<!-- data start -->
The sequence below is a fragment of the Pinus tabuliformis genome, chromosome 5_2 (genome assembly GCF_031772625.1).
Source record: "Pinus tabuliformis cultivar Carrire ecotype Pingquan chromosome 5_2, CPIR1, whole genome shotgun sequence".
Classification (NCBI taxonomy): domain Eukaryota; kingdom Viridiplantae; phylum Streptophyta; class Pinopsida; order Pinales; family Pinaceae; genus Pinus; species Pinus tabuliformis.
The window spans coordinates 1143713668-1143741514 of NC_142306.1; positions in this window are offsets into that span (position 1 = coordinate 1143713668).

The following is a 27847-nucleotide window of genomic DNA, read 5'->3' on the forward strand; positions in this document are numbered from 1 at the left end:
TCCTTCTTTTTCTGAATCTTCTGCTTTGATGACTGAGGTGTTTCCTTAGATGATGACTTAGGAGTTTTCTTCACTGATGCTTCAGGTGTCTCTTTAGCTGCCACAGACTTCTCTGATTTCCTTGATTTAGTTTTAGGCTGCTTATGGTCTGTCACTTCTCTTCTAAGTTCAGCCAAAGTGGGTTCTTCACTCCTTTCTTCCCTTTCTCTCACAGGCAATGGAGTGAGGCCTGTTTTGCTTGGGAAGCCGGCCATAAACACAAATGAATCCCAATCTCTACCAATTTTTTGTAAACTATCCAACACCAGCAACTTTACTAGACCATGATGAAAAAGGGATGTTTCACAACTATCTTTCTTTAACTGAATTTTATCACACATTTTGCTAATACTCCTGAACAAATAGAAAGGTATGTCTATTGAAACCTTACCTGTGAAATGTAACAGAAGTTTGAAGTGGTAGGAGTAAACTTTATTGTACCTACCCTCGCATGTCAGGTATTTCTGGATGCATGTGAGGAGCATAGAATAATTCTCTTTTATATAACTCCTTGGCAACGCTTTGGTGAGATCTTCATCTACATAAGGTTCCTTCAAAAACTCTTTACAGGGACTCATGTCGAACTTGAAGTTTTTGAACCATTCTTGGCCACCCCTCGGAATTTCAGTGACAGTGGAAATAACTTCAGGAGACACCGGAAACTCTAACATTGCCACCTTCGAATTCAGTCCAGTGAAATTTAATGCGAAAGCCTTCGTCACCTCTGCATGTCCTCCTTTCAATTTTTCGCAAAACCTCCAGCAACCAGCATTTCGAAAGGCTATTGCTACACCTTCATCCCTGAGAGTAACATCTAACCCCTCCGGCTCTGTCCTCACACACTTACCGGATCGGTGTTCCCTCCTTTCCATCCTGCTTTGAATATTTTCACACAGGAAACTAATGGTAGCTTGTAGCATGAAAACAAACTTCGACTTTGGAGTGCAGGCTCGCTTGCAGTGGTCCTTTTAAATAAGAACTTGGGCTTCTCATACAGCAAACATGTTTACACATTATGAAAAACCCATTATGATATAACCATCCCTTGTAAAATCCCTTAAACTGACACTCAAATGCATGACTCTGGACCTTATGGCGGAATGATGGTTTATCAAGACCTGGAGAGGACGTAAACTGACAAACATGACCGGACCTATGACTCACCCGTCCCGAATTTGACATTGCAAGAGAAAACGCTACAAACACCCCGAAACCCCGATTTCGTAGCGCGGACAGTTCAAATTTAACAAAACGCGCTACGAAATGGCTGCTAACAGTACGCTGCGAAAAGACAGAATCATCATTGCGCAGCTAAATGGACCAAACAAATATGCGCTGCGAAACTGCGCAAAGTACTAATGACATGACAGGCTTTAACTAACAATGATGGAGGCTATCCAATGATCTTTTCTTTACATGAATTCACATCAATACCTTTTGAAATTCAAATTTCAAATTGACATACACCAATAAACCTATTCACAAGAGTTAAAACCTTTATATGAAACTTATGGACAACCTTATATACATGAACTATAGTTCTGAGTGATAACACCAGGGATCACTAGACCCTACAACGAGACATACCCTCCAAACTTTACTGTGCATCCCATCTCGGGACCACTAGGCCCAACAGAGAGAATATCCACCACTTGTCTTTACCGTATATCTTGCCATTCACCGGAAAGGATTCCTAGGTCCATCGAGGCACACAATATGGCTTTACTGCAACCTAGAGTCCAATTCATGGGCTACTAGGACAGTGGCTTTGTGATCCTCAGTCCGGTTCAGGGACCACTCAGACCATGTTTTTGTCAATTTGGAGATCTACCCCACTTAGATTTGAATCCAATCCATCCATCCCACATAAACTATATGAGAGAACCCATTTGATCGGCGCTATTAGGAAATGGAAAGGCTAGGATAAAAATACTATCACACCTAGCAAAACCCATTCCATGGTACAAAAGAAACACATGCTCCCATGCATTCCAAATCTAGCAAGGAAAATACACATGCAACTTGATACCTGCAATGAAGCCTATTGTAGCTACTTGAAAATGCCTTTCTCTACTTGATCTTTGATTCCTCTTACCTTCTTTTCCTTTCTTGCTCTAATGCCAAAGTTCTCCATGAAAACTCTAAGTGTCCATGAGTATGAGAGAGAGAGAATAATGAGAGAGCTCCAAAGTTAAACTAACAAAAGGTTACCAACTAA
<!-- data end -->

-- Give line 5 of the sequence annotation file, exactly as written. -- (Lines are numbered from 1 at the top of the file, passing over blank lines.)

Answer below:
The following is a 27847-nucleotide window of genomic DNA, read 5'->3' on the forward strand; positions in this document are numbered from 1 at the left end: